The Security Council and General Assembly took steps to make the selection process more transparent and open in 2016. General Assembly President Mogens Lykketoft and Security Council President Samantha Power sent out a joint letter soliciting candidates from member countries. Candidates also participated in televised debates, where they answered questions about their goals.
When the Security Council met to conduct its first straw poll, it voted in private, as it had done in all selections since 1981. The President of the General Assembly was officially informed that a straw poll had been taken, but the results of the poll were not disclosed. Lykketoft realized that "the outcome of this and future informal straw polls will not be communicated" and complained that it "does not live up to the expectations of the membership and the new standard of openness and transparency". All further straw polls were also taken in private.
At the time of the final straw poll on 5 October 2016, there were ten candidates for the post. Portugal's former Prime Minister and former United Nations High Commissioner for Refugees António Guterres led in all six straw polls. Deputy Speaker of the Croatian Parliament Vesna Pusić withdrew on 4 August after the first straw poll, in which she came in last position with 11 "discourage" votes, followed by the withdrawal of Montenegro's Foreign Affairs Minister Igor Lukšić on 24 August and the withdrawal of Christiana Figueres on 12 September. Kristalina Georgieva entered the race on 28 September; although the Prime Minister of Bulgaria nominated Kristalina Georgieva as its new sole candidate for the Secretary-General's position, the decision to withdraw from the race can only be done by the candidates; therefore, Irina Bokova decided to continue in the race, leaving Bulgaria with two candidates.
|Image||Name||Prior experience||Nominator||Nominated||Regional group||Endorsements|
|Irina Bokova||Acting Minister of Foreign Affairs of Bulgaria (1996–1997)
Director-General of UNESCO (2009–present)
|11 February 2016||Eastern European Group (EEG)|
|Helen Clark||Prime Minister of New Zealand (1999–2008)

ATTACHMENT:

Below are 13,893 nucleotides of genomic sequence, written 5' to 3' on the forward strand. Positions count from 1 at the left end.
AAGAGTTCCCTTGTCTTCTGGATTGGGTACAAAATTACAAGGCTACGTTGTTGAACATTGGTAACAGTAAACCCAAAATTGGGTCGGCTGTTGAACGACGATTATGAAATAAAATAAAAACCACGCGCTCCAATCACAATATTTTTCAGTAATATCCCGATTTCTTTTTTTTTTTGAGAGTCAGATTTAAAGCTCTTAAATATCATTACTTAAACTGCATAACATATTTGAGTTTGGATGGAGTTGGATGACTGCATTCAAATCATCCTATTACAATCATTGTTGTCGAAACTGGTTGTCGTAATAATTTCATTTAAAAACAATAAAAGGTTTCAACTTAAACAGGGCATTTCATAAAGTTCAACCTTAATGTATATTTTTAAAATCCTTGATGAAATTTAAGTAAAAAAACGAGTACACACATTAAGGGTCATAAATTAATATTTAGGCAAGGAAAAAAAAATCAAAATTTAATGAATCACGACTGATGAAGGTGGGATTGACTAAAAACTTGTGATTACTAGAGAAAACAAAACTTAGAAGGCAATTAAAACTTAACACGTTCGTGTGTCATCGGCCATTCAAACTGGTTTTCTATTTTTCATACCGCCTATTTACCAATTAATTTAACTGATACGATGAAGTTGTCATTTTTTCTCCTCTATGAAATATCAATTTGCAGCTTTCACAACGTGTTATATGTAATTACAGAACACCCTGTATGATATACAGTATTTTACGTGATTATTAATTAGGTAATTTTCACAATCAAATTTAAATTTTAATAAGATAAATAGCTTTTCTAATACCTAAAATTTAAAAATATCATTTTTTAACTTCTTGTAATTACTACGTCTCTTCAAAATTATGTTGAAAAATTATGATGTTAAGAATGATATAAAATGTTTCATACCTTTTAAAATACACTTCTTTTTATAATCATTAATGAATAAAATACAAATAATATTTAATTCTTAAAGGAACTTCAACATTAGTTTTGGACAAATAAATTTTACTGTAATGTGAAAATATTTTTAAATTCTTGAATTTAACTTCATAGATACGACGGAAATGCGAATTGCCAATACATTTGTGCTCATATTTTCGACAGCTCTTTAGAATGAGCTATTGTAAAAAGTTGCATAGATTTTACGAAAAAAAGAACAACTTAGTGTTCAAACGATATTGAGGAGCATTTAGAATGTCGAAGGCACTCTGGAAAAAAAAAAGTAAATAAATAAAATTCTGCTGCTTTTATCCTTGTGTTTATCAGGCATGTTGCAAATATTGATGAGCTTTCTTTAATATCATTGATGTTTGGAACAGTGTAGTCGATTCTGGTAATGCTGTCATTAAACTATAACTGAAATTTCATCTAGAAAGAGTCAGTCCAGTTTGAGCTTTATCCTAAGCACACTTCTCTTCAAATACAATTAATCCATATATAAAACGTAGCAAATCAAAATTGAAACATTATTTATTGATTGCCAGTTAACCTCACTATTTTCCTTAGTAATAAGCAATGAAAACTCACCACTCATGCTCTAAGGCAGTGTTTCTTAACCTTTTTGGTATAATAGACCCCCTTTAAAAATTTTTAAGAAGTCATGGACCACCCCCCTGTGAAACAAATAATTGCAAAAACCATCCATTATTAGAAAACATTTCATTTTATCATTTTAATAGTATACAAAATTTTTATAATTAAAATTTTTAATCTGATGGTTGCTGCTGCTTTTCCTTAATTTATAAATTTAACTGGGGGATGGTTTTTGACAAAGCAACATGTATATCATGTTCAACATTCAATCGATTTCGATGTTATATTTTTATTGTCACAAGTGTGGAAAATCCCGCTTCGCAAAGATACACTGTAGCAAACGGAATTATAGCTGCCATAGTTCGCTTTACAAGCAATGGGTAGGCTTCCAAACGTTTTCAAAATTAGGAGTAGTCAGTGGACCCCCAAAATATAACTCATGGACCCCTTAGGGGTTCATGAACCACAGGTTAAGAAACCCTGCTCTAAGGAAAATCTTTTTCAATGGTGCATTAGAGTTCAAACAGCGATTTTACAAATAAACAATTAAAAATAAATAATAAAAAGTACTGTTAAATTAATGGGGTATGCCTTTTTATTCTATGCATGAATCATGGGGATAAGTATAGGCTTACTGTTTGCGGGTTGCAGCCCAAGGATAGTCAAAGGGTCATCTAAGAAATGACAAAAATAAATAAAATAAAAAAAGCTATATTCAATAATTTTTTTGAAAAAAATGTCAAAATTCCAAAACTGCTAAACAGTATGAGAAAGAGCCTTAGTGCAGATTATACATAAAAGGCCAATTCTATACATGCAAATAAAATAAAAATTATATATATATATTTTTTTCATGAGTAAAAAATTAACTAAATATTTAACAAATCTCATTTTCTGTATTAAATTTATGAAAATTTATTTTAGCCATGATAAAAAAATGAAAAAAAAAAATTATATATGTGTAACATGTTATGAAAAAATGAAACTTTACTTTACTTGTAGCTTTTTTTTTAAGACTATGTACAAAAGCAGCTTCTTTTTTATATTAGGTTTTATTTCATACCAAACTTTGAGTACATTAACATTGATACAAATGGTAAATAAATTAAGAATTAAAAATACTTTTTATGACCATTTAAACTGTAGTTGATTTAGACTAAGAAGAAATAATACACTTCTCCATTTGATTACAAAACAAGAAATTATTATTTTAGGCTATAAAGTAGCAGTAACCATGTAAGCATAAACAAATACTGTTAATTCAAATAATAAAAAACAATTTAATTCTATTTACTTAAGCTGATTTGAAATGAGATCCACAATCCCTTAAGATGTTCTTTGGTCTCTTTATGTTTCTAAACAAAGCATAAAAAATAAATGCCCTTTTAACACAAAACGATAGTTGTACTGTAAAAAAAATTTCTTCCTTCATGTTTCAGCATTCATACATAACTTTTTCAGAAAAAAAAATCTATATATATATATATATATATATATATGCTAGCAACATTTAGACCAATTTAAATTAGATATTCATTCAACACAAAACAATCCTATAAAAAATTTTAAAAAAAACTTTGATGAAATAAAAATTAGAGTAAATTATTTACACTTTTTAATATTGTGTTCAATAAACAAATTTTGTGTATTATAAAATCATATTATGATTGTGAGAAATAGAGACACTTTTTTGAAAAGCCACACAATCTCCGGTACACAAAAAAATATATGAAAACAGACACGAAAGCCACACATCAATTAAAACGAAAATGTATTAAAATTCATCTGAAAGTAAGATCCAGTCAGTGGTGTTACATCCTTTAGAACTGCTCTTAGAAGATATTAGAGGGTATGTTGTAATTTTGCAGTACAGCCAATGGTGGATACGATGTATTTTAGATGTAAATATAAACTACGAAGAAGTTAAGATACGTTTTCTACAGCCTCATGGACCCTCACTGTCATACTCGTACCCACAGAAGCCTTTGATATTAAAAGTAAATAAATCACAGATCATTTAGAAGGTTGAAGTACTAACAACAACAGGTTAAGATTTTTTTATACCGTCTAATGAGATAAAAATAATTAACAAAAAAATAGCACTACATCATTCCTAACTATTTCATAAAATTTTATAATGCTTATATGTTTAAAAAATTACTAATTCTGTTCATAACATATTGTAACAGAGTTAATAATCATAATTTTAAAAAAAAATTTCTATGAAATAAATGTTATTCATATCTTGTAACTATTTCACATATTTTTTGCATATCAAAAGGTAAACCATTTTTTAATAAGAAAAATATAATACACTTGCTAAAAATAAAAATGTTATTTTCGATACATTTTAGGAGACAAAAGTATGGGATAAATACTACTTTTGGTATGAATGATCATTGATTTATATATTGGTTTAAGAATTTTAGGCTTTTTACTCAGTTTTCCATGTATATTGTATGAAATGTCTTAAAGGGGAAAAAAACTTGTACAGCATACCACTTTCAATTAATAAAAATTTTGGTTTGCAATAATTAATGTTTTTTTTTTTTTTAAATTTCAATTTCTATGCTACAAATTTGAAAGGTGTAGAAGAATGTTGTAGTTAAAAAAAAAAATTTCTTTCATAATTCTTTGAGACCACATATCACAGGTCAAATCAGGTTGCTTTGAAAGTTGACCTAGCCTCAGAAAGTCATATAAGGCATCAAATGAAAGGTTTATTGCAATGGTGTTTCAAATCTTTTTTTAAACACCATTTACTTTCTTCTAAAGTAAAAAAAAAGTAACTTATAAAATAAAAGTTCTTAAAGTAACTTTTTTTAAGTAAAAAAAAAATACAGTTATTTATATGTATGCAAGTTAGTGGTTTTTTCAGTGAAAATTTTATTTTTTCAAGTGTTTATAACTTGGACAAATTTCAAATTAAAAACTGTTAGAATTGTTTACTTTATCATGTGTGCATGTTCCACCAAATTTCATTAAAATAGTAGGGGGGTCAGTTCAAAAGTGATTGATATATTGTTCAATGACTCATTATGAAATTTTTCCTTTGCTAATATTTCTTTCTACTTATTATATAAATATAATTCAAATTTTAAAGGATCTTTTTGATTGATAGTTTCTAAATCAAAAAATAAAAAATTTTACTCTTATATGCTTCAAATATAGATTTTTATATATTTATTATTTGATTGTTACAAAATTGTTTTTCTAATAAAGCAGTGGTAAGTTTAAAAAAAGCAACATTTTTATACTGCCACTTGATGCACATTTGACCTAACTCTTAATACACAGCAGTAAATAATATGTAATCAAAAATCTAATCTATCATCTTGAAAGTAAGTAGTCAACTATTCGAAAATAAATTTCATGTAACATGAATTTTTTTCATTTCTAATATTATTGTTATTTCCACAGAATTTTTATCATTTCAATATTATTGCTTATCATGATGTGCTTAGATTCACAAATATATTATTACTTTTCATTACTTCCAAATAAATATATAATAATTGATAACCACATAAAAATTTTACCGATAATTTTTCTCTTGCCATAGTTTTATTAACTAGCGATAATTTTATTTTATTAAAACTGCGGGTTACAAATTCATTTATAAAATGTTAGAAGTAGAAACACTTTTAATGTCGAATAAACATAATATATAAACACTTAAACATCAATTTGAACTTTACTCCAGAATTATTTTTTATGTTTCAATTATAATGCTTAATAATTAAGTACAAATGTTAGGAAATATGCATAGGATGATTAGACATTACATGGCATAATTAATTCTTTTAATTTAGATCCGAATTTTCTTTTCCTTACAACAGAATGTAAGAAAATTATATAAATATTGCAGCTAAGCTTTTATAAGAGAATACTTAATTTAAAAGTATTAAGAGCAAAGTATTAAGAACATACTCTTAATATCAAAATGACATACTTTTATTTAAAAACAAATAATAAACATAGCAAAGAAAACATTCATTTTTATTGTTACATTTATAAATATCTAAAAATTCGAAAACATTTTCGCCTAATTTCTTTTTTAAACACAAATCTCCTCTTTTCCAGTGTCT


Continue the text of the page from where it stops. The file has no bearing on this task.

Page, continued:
Administrator of the United Nations Development Programme (2009–present)
|New Zealand||5 April 2016||Western European and Others Group (WEOG)|
|Kristalina Georgieva||European Commissioner for International Cooperation, Humanitarian Aid and Crisis Response (2010–2014)
European Commissioner for the Budget and Human Resources (2014–present)
|Bulgaria||28 September 2016||Eastern European Group (EEG)|
|Natalia Gherman||Minister of Foreign Affairs and European Integration of Moldova (2013–2016)
Acting Prime Minister of Moldova (2015)
|Moldova||19 February 2016||Eastern European Group (EEG)|
|António Guterres||Prime Minister of Portugal (1995–2002)
United Nations High Commissioner for Refugees (2005–2015)
|Portugal||29 February 2016||Western European and Others Group (WEOG)|| Cape Verde|
|Vuk Jeremić||Minister of Foreign Affairs of Serbia (2007–2012)
President of the United Nations General Assembly (2012–2013)
|Serbia||12 April 2016||Eastern European Group (EEG)|
|Srgjan Kerim||Minister of Foreign Affairs of Macedonia (2000–2001)
President of the United Nations General Assembly (2007–2008)
|Macedonia||30 December 2015||Eastern European Group (EEG)|
|Miroslav Lajčák||High Representative for Bosnia and Herzegovina (2007–2009)
Minister of Foreign Affairs of Slovakia (2009–2010; 2012–present)
|Slovakia||25 May 2016||Eastern European Group (EEG)|
|Susana Malcorra||Undersecretary General of the United Nations for Field Support (2008–2012)
Chef de Cabinet of the United Nations Secretariat (2012–2015)
Minister of Foreign Affairs of Argentina (2015–2017)